Questions: What research questions are being addressed?
Main objective of this project was to test whether it is possible to use CMC systems to improve access to and effectiveness of post-secondary educational delivery. Key questions posed are;
- Is the Virtual Classroom a viable option for educational delivery?
- What variables are associated with especially good and especially poor outcomes in this new teaching and learning environment?
Setting: What is the sector and setting?
Online version of introductory sociology and mixed-modes (blended) sections of two upper-level sociology courses.
Comparison between Virtual Classroom and the traditional classroom.
This study has been conducted in an era (21 years ago) where computer systems were not available throughout the student population (maybe not even for all tutors). Also the software being used must have been much basic and maybe more difficult to use.
Concepts: What theories, concepts and key terms are being used?
Virtual ‘online’ classroom (VC), traditional classroom (TC)
This paper discusses ideas which is still relevant today; collaborative learning, online and blended learning.
Methods: What methods of data collection and analysis are used?
Researchers observe various types of courses, students and implementation environments.
‘Data collection rested primarily on pre- and post-course questionnaires administered to students, but it also included more objective behavioural data (including grades, SAT scores, and records of the amount of on-line activity) and qualitative data (participant observation in class conference, personal interviewswith students, and case reports by instructors).’
Statistical methods of which ANOVA have been used on data.
Findings: What did this research find out?
- Students seemed to feel more at ease than in TC about ‘revealing personal experiences to apply and illustrate sociological concepts.’
- ‘the Virtual Classroom mode of delivery can increase access to and effectiveness of college-level education.’
- ‘no significant differences in midterm or final examination scores in any courses.’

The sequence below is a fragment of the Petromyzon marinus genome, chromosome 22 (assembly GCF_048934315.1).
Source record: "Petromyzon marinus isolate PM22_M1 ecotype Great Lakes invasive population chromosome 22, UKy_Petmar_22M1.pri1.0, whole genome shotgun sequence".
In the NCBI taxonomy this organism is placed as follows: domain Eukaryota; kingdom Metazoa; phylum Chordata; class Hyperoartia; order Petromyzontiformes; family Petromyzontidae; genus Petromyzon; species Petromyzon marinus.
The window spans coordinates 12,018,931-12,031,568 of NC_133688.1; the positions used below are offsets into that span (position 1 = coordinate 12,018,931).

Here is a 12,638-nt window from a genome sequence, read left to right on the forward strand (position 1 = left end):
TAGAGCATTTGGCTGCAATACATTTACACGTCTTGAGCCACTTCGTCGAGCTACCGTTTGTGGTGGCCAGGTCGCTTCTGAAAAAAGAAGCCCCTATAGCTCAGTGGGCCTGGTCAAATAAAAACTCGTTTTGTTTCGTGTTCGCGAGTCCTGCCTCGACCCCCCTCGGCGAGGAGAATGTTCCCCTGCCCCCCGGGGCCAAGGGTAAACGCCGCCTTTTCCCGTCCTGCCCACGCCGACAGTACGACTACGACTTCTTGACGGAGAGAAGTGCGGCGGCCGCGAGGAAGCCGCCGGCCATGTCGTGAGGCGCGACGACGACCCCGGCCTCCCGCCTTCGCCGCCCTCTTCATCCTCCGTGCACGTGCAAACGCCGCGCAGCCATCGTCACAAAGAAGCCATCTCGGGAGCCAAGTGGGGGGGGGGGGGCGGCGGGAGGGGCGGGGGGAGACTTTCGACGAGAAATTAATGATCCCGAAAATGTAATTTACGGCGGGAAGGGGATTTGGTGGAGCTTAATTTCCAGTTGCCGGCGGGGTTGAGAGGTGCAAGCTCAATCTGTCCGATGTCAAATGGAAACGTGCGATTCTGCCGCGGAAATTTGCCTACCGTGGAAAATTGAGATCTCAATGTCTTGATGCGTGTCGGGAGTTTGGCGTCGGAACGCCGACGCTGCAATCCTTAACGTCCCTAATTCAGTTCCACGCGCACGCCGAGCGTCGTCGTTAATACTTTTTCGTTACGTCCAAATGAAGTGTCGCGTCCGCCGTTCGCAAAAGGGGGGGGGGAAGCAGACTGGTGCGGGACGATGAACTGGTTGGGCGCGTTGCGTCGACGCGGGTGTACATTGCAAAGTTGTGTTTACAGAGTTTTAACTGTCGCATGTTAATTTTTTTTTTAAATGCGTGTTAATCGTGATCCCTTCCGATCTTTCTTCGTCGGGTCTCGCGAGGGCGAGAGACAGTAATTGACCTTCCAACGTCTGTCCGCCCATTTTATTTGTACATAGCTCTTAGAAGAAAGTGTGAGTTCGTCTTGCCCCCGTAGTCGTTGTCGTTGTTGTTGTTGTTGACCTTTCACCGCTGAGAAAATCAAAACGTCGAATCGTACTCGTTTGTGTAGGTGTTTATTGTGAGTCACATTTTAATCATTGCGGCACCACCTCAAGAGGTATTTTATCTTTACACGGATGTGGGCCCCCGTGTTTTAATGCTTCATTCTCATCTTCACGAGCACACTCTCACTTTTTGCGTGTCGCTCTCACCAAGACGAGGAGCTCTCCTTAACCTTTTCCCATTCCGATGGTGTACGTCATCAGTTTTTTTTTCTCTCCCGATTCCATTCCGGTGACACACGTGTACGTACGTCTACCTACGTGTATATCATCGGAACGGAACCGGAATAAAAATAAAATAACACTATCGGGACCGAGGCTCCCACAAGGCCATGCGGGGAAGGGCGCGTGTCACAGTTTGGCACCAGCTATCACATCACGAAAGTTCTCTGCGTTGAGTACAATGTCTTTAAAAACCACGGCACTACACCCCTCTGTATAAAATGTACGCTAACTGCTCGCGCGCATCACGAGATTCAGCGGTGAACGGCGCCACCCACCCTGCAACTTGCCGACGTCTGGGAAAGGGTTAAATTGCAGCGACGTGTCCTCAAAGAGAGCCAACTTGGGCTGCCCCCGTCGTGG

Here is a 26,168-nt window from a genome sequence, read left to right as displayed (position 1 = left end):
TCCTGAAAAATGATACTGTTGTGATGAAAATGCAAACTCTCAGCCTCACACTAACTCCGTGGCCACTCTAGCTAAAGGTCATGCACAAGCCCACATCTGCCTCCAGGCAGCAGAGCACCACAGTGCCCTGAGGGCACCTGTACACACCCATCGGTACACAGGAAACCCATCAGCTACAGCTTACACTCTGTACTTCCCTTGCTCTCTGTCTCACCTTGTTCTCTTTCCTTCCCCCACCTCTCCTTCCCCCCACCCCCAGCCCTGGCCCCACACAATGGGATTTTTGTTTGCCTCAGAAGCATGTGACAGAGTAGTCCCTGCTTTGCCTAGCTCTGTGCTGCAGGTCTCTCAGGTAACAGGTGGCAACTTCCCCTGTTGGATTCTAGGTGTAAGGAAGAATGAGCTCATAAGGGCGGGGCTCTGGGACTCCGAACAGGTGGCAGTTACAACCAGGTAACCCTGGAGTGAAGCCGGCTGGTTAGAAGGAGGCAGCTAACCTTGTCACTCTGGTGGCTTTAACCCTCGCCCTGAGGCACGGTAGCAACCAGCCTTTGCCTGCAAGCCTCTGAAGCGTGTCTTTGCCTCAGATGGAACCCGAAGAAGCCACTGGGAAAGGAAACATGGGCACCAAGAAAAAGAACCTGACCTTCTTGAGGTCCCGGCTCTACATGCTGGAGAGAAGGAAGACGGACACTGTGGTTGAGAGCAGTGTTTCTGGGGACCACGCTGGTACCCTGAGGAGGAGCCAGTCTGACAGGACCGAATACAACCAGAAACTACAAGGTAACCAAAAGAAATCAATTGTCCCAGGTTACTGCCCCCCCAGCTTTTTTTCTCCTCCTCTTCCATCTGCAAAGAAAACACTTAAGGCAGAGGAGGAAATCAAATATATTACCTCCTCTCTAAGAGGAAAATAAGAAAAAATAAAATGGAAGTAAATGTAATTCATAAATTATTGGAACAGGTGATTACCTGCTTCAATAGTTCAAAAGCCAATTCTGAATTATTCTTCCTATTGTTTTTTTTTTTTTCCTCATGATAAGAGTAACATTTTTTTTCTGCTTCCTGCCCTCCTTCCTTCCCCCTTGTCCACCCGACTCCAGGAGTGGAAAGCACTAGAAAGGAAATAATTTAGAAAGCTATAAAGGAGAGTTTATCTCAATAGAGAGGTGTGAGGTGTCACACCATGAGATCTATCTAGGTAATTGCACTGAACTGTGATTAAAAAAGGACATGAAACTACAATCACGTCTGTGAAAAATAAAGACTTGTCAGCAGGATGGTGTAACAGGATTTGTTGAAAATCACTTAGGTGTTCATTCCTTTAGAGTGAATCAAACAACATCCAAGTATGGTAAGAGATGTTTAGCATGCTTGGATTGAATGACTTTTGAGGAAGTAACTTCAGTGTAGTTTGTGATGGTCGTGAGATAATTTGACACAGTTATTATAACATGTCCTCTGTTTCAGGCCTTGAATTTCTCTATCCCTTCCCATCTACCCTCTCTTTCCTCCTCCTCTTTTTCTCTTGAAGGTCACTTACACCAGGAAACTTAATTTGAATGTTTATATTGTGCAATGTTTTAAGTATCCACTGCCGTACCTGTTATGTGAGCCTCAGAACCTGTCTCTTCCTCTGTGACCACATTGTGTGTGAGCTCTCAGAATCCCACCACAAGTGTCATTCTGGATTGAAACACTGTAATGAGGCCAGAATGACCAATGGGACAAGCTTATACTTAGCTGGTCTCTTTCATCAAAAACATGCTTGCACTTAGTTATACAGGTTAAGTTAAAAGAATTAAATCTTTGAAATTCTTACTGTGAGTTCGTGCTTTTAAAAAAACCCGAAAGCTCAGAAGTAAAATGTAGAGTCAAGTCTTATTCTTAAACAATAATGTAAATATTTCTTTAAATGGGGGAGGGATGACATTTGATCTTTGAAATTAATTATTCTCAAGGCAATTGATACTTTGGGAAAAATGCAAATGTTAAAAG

- Majority of students felt that online courses were more convenient.
- Students felt that through VC, they had better accesss to their professor.
- Motivated and prepared students had very good results online whereas students lacking basic skills did better in a traditional course (but could this be because of material or trainer?).
Limitations: What are the limitations of the methods used?
- ‘students were able to select the mode of delivery‘. Students opting for online course may have different technical skills then those choosing F-2-F.
- Hypothesis made in this study (p. 432) are based on what? Seems that these hypothesis want to see online learning as an ‘obvious’ better experience.
- What about effect on tutors?
- VC does not take into consideration those students which did not have computers ready available.
- Why variation among courses?
- Students needed motivation to participate online (deadlines were set twice a week).
Ethics: Are there any ethical issues associated with the research?
- buddy ‘system’ may have led students’ to copy answers for the quiz
- Why is it said that if a similar study is repeated, it will exclude an academically weak group?
Implications: What are the implications (if any) for practice, policy or further research?
This study suggests that the ‘virtual classroom’ may enhance the learning of motivated students whereas those lacking motivation and/or skills may find difficulties with online courses. This obviously should be seen in light of the context in which study has been done.
Hiltz, S.R. and Meinke, R. (1989) ‘Teaching sociology in a virtual classroom’, Teaching Sociology, vol. 17, no. 4, pp. 431–46 (available from: http://www.jstor.org.libezproxy.open.ac.uk/sici?sici=0092-055X%28198910%2917%3A4%3C431%3ATSIAVC%3E2.0.CO%3B2-B)